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Trains running later in East Anglia

PUBLISHED: 04:11 19 March 2002 | UPDATED: 11:35 03 March 2010

RAIL services have worsened on East Anglia's main commuter line in and out of London with one in five trains running late, official figures reveal.

Rail watchdogs have described the levels of performance on the Norwich to London line as unacceptable, and say passengers are entitled to demand more reliability.

RAIL services have worsened on East Anglia's main commuter line in and out of London with one in five trains running late, official figures reveal.

Rail watchdogs have described the levels of performance on the Norwich to London line as unacceptable, and say passengers are entitled to demand more reliability.

But train operators in the region blame repairs by Railtrack. They also argue times are getting better.

Nationwide, the new figures show long-suffering rail passengers had to contend with worsening services in the last part of 2001. Transport Secretary Stephen Byers has admitted the figures, from the Strategic Rail Authority, "painted a grim picture".

They show Anglia Railways' inter-city services – which stop at the likes of Ipswich, Stowmarket, Manningtree and Colchester – arrived at 73.7per cent of destinations on time between October and December last year. They were the best figures in the country for a long-distance operator.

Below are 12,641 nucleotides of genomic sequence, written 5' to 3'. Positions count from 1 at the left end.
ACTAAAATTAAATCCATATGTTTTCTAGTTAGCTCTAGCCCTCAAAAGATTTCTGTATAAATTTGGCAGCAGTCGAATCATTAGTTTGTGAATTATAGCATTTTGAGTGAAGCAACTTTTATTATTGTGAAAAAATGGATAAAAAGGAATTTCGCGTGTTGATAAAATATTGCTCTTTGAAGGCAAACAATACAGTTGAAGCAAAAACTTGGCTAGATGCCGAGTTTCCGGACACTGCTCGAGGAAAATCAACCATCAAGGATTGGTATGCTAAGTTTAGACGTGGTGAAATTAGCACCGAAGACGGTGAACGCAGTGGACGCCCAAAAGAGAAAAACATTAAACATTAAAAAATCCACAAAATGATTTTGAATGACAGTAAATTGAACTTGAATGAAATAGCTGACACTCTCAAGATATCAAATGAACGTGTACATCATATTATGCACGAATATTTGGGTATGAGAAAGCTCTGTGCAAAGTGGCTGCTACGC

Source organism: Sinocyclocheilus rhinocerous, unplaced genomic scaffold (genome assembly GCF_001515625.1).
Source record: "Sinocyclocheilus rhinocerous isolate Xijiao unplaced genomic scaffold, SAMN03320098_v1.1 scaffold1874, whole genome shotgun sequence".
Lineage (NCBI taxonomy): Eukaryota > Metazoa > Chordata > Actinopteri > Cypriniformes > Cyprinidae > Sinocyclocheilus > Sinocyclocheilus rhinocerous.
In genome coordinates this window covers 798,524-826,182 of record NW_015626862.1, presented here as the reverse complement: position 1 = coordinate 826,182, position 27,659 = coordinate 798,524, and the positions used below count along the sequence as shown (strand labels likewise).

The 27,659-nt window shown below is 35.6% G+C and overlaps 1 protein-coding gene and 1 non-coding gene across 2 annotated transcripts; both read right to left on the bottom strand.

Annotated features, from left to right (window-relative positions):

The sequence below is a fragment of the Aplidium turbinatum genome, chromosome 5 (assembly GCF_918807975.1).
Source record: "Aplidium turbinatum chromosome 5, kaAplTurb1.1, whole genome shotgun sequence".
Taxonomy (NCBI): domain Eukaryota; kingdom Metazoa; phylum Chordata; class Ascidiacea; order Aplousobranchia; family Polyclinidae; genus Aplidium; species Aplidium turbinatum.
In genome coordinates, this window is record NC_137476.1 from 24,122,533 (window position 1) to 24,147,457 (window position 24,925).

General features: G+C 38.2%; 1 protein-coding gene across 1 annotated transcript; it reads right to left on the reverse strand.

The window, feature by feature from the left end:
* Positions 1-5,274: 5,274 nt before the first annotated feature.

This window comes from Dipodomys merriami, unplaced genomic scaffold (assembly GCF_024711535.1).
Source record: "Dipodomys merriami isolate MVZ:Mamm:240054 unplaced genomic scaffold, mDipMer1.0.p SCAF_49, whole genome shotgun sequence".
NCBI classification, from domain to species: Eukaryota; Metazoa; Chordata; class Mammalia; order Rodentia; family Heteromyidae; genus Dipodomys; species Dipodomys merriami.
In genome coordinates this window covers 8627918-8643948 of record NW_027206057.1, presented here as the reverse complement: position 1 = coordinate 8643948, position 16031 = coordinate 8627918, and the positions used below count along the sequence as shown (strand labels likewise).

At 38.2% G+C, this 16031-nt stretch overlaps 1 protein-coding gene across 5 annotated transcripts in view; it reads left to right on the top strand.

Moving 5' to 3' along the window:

But this had still fallen from 77.9pc for the period July to September 2001.

Meanwhile, 80.5pc of First Great Eastern trains arrived on time during October and December, compared to 85.9pc between July and September.

John Brodribb, a member of the region's Rail Users Consultative Committee, said rail operators all too often used Railtrack and its repair programme as an excuse for poor performance.

Anglia Railways spokesman Peter Meades said the delays had been caused by the backlog of non- essential repairs being carried out now that Railtrack's major improvements are complete.

He said: "We are certainly seeing improvement already as far as performance figures are concerned."

Mr Meades added recent performance figures had shown the service arrived at about 89pc of its destinations on time.

The SRA figures showed Anglia Railways' local services – as opposed to inter-city – reached 83.6pc of destinations on time between October and December compared to 85.5pc during July and September.

First Great Eastern was the third highest performing train operator during October and December in London and the South East.

Nationwide, only 71.2pc of trains ran on time in the October-December 2001 period, compared with 79pc on time in the previous three months, according to the statistics.

Meanwhile, Mr Byers said: "It is clear that the performance last autumn was simply not good enough. These figures paint a grim picture of delays and poor performance.'

He went on: "It is vital that the rail industry, working with the Government, acts with determination to drive up punctuality and improve reliability."


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